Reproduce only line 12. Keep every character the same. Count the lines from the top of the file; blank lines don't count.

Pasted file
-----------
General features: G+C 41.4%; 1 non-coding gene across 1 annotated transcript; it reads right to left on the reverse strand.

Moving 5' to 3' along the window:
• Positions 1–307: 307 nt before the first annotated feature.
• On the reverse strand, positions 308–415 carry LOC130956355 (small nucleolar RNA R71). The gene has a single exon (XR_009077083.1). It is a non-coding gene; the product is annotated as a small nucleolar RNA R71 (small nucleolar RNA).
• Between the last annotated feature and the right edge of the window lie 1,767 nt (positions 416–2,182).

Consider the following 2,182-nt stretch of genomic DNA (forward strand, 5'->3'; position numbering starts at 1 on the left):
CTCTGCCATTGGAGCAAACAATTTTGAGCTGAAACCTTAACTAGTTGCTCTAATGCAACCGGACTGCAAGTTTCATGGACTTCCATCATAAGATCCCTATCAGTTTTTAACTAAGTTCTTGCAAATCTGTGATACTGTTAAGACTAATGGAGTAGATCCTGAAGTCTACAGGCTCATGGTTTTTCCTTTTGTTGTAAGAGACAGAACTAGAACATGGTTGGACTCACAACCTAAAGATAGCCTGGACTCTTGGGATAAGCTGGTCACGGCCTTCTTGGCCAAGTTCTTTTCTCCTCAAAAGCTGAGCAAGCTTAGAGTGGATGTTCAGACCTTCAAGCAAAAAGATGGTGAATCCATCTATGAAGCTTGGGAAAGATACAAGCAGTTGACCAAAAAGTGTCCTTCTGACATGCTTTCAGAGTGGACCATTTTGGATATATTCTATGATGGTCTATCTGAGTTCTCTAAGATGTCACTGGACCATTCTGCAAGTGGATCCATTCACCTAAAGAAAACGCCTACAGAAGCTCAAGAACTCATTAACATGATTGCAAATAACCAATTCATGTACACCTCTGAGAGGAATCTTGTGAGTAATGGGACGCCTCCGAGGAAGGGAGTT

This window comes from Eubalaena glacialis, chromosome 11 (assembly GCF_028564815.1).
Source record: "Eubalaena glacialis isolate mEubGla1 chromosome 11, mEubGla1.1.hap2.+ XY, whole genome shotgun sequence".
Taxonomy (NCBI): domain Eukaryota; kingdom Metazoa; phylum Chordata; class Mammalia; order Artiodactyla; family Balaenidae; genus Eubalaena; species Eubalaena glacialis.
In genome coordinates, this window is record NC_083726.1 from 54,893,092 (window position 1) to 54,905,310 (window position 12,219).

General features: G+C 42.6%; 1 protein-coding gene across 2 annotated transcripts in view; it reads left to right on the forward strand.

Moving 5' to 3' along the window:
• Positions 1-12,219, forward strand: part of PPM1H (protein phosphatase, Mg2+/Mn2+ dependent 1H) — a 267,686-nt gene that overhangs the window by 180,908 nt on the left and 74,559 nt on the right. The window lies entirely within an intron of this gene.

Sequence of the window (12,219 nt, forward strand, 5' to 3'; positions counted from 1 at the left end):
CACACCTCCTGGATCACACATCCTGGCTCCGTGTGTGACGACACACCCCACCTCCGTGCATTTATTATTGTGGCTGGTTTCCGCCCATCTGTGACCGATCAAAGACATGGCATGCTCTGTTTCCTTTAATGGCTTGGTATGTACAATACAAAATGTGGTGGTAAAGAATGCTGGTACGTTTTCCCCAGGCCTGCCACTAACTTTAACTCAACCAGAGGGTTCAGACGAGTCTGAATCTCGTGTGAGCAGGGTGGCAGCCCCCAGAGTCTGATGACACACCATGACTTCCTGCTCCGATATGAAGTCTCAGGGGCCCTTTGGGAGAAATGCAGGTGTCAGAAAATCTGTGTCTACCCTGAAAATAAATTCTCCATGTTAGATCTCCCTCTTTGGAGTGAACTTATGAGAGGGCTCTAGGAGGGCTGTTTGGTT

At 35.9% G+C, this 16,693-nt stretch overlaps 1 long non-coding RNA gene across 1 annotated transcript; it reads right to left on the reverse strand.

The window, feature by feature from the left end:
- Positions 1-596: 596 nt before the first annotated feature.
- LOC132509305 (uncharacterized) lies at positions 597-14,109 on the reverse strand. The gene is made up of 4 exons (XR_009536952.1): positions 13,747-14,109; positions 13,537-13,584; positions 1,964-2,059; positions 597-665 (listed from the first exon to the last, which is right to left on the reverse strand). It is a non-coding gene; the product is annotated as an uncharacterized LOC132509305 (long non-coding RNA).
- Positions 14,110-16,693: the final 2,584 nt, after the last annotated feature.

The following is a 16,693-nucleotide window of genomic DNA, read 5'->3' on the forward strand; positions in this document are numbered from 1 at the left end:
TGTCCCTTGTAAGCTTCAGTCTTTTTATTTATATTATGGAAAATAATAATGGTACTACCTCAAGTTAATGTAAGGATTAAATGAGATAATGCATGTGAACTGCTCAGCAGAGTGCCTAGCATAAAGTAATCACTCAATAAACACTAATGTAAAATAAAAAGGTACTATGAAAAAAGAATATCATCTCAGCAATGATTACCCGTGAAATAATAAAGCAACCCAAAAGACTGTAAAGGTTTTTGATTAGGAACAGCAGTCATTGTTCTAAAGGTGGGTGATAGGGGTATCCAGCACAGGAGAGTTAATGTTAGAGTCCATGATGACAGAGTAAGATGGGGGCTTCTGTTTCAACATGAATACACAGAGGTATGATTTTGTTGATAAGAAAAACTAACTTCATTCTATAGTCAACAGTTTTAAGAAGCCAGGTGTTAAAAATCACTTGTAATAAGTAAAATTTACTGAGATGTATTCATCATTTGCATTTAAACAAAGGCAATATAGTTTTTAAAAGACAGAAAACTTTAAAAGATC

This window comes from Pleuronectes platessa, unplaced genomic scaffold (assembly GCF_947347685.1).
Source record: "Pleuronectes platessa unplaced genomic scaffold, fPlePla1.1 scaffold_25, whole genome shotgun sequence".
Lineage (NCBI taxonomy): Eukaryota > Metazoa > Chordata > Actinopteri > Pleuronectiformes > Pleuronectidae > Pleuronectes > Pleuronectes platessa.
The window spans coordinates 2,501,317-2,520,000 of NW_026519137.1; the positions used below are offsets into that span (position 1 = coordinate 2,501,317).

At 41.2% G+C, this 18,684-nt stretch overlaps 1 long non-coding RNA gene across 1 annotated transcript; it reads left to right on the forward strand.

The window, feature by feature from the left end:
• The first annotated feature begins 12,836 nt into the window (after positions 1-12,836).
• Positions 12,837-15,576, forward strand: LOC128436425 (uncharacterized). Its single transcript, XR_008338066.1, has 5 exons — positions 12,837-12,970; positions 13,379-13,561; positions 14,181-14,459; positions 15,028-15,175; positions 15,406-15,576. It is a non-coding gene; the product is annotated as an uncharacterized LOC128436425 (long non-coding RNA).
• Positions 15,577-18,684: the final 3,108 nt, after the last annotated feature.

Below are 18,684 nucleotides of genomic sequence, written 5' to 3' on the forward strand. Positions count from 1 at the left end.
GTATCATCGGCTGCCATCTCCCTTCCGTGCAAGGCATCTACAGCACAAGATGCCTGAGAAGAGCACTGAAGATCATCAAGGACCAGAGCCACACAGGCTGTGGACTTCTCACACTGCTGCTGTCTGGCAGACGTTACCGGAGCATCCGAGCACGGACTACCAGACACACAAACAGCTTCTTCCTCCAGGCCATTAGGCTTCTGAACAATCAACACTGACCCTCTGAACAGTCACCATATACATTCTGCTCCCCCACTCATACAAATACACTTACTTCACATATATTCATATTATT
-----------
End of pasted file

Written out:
General features: G+C 42.6%; 1 protein-coding gene across 2 annotated transcripts in view; it reads left to right on the forward strand.